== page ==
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RE: Proposals for Compliance issue clean up

From: Shane Wiley <wileys@yahoo-inc.com>
Date: Sun, 11 Nov 2012 20:16:43 -0800
To: Walter van Holst <walter.van.holst@xs4all.nl>, "public-tracking@w3.org" <public-tracking@w3.org>
Message-ID: <63294A1959410048A33AEE161379C8027484B81F63@SP2-EX07VS02.ds.corp.yahoo.com>
Walter,

There is a distinction in EU law (ePrivacy Directive) where those elements necessary to provide the service requested by the user are available without consent ('strictly necessary') - this, in many DPA eyes, leans towards a 1st party / 3rd party distinction (albeit, not a clean one).  The ePrivacy Directive saga is still being written so it's difficult for anyone to presume a detailed legal position at this time so I would respectfully ask all of us to stop trying.  When you have jurisprudence and actual court cases that has survived the highest levels of the US Court of Justice, then we'll have something to discuss.

With respect to the distinction between 1st party and 3rd party, this is a mostly settled item (except for an interesting hiccup in Amsterdam - that I would recommend we manage separately...if at all).  The Working Group has initially agreed there is a meaningful distinction between a user who directly interacts with a known party (1st party) and one they may not be aware of (3rd party).  In the former case, if the user doesn't feel comfortable with the data practices of that particular web site, they need not visit it (may be slightly different for government web sites).  In the latter case, the user is not able to easily determine which 3rd parties are present and what each of their data practices are, so it was felt a tool like Do Not Track would appropriately provide users a level of control in this situation while still allowing the minimum necessary elements of the Internet to continue to work as intended.

Please remember this is a voluntary standard.  If we overly apply EU concepts in the standard, then non-EU companies may be less apt to adopt the standard.  So you'd be able to claim a victory in developing a standard, but you'd fail on gaining any adoption (worse outcome than P3P).  It's important to note that DNT is not necessary to comply with the ePrivacy Directive BUT it could be a useful tool depending on the approach taken.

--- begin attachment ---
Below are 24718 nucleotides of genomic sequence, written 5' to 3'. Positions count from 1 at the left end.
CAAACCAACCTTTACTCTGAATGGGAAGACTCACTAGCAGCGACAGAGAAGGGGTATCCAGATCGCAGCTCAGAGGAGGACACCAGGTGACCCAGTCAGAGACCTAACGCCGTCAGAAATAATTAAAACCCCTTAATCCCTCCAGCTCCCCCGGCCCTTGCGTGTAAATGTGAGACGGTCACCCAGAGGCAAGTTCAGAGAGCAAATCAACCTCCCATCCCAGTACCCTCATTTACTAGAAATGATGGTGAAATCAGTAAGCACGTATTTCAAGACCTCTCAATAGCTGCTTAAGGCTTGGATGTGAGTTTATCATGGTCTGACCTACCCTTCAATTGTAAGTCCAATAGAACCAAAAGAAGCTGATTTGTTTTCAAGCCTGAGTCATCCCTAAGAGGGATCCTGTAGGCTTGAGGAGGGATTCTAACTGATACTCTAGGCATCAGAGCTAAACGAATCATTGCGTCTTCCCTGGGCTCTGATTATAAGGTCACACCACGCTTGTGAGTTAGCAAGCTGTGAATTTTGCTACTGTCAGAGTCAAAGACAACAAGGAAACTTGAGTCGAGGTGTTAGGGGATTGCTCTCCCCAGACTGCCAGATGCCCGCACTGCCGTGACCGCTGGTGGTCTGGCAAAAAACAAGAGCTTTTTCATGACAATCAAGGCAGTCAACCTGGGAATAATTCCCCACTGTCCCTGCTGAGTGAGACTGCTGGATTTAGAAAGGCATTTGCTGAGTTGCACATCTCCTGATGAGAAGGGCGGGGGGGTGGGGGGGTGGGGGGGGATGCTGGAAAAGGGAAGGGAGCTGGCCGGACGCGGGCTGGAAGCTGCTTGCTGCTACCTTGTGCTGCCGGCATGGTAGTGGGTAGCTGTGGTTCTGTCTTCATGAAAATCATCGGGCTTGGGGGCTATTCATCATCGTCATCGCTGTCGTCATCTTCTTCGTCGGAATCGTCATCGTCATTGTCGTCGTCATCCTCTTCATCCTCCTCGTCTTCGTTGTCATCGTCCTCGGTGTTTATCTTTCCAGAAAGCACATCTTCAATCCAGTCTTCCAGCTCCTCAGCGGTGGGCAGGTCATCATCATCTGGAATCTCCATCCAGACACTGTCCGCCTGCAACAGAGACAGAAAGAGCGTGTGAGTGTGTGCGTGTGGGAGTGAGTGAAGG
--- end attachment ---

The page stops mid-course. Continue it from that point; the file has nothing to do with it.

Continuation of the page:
Thank you,
Shane

-----Original Message-----
From: Walter van Holst [mailto:walter.van.holst@xs4all.nl] 
Sent: Saturday, November 10, 2012 8:51 AM
To: public-tracking@w3.org
Subject: RE: Proposals for Compliance issue clean up

On 2012-11-10 17:40, Mike O'Neill wrote:
> My opinion is that there should be no difference in the compliance 
> spec between 1st and 3rd parties, the DNT:1 signal should mean UUIDs 
> must not be allocated or used without consent, and we should put more 
> effort in designing an effective and transparent exception protocol.
> As has been pointed out many times this distinction cannot apply in 
> Europe anyway. The reason most of us are here is to respond to 
> people’s unease about privacy and loss of trust in the web, and we 
> should primarily address that.

May I also add that the technical reality is also that the UA intereacts through HTTP with both 1st and 3rd parties as if they are all 1st parties. So both at the technical level as within the European legal context, this distinction is not particularly helpful.

Not all is lost though, I think the discussions about Same-Party as a result of the 1st and 3rd party distinction have been helpful and the mechanism proposed is a good start to ensure accountability.

Regards,

  Walter

Received on Monday, 12 November 2012 04:17:35 UTC

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